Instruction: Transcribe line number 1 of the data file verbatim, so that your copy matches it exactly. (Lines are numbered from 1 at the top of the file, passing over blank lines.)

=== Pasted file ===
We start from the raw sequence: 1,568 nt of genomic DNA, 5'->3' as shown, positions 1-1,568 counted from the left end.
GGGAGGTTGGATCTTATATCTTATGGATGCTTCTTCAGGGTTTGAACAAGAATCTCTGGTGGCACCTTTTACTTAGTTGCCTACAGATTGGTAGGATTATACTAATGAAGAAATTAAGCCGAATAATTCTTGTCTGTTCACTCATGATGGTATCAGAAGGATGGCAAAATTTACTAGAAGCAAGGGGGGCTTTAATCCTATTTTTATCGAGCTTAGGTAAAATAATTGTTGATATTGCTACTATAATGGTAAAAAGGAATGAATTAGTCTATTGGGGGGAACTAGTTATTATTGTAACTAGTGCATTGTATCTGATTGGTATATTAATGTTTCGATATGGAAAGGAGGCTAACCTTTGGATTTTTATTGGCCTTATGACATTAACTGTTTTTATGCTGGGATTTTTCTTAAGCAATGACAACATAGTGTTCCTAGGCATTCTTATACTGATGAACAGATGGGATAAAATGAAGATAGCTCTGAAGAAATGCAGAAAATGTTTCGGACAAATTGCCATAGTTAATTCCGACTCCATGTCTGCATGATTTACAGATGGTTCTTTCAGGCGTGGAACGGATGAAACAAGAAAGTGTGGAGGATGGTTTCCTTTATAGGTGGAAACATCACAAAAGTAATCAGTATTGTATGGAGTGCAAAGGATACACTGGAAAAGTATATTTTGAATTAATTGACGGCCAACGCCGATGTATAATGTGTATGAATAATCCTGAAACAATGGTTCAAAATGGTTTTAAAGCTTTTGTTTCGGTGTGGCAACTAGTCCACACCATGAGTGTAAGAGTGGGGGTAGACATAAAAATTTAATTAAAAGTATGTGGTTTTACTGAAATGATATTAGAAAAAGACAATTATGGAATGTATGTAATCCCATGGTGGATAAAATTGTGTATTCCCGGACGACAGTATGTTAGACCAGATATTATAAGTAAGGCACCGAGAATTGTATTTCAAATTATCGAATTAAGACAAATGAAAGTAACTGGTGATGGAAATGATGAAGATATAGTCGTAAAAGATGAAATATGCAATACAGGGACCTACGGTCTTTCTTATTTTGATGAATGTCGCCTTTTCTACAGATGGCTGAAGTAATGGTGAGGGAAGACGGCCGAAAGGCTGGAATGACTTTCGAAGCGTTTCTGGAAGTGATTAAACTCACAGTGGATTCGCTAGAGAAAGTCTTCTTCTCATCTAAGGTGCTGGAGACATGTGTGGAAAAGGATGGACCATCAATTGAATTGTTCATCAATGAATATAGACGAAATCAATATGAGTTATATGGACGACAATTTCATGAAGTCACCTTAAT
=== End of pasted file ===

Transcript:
We start from the raw sequence: 1,568 nt of genomic DNA, 5'->3' as shown, positions 1-1,568 counted from the left end.